Let’s start off with a list of all the comics, and then there’s a summary after that.
There! That’s the lot.
I started this blog series in early February, and here we are now in May, so it took me about three months to cover Aardvark-Vanaheim and Renegade Press. The bulk of the reading required for this series was taken up by a single title: Cerebus. The 300 hundred Cerebus issues, alone, are more than the 278 non-Cerebus issues published by these two intertwined companies. (But then again, I bailed after 150 Cerebus issues.)
To recap briefly: Aardvark-Vanaheim was started by Dave Sim and Deni Loubert in 1977. They got divorced, and Loubert started Renegade Press, taking all the non-Cerebus series with her in 1985. Renegade Press ceased publishing in 1988, and Cerebus continued until the early noughties. (Isn’t that what we agreed to call that decade? No?)
Unusual for a comics company that went under, Renegade apparently didn’t owe anybody any money — not even the printer. Loubert managed to pay everybody (even if sometimes later than some of them wanted), and wound down Renegade in a somewhat orderly fashion, instead of going bankrupt.
There had been rumours of Renegade shutting down for half a year before it happened — which in itself was detrimental, because it means that distributors are more likely to decide not to pay you if they can get away with it, creators being more skittish about committing to doing a book with the company, and comics buyers perhaps avoiding your books, since they’re just going to get cancelled anyway.
Reading interviews with people from around this time, it seems like some people thought that being published by Renegade was a kiss of death: If that logo was on the cover, shops were less likely to carry your book.
I thought this was pretty strange at first blush: Renegade had some series that were pretty well liked, and had a somewhat high profile (as these things go). There’s Flaming Carrot, Wordsmith, Ms. Tree, The Silent Invasion, Cases of Sherlock Holmes… Books that would continue (at least for a while) after Renegade shut down.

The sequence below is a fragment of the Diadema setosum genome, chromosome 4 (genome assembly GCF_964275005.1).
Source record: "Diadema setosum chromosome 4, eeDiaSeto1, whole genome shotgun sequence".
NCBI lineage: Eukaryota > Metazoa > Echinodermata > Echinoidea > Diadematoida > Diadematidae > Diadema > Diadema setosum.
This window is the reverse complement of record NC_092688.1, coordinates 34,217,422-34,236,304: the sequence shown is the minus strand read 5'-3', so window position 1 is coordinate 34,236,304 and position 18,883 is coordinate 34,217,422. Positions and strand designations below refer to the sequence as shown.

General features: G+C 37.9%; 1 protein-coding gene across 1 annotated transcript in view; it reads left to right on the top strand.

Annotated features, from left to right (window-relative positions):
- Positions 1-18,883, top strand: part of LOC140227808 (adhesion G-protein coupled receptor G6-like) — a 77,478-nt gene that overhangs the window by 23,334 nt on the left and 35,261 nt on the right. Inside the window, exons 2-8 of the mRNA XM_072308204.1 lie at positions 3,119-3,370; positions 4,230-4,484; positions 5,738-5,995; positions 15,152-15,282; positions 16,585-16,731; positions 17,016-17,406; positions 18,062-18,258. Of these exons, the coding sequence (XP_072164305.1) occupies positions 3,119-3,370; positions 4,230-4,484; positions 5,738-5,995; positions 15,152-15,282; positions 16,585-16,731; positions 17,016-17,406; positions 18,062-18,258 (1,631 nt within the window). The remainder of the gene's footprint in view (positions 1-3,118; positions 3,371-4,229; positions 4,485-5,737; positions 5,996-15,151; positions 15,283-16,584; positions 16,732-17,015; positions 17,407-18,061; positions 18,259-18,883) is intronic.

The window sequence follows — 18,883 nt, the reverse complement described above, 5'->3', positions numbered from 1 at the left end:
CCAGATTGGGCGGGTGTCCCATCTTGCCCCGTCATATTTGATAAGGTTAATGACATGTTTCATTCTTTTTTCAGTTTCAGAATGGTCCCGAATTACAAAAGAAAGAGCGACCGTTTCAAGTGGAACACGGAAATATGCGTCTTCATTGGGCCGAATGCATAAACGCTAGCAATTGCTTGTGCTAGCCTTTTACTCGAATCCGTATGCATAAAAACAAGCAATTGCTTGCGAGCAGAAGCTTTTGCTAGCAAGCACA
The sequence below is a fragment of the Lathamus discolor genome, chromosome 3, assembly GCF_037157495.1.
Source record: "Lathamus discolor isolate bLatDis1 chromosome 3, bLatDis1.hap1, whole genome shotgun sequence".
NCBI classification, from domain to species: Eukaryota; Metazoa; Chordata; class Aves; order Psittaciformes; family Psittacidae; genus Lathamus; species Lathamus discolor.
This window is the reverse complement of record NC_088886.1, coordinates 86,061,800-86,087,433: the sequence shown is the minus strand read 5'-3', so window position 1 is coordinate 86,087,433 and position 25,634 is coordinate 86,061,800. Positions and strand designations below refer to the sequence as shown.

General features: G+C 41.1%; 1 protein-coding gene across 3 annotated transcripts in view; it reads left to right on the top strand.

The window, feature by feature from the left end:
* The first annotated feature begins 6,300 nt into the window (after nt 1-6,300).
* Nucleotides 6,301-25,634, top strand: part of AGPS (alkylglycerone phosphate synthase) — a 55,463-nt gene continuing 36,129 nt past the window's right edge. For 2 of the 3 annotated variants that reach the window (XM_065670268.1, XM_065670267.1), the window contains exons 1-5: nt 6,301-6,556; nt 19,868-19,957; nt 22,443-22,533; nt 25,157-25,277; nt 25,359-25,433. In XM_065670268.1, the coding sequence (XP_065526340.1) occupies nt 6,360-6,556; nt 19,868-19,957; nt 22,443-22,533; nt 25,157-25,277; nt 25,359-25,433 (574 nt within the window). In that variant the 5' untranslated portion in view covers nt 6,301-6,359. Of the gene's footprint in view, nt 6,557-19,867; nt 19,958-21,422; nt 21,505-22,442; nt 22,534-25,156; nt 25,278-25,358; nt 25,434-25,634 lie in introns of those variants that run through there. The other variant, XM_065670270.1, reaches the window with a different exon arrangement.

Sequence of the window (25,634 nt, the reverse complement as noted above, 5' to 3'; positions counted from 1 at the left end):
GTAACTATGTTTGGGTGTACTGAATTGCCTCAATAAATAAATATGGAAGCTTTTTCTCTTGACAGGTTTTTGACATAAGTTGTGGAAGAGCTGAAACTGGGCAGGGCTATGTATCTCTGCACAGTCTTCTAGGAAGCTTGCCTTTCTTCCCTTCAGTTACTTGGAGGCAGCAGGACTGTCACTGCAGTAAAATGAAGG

But then there’s the rest, and you can kind of go “oh yeah” — if you’ve been landed with these books, perhaps that would make you sceptical. Because some of the books Renegade published were pretty bad? Some of them have charm and are unassuming, so you can’t really … work up much of an ire towards them, but amateurish junk is amateurish junk, even if it has charm.
And it engenders distrust if you publish a lot of that.
Which Renegade did.
Comics buyers are also notorious cheapskates. Renegade published (mostly) 24 page comics, printed on the worst newsprint on the stands, for $2. This was at a time where Marvel published comics at 75c, and other alternative publishers tried to at least give some semblance of “higher class” by using better paper or getting a club-house feel going, and there’s nothing of that from Renegade: You just get the floppiest of floppies.
And did I mention the ads? No? Here’s one that announces all the publications from January 1986:
It’s certainly an… aesthetic? But this sort of thing certainly isn’t classing up your $2 24-page newsprint floppy.
But the thing is: As a teenager, I overlooked all of this, and I bought almost everything Renegade published, because Renegade would publish oddities that nobody else would have taken a chance on. I’m not sure you can say that Friends, Love Fantasy or Kafka were actually… good… but they were weird as fuck. At least they tried to do something different. And that was enough for me.
I’ve enjoyed re-reading these books — even the horrible ones.
OK, let’s round off this with an index, vaguely separating the books into vague groups:
The biggest groups here are “Reprints” and “Humour” and “Action” and “Adventure”, I guess?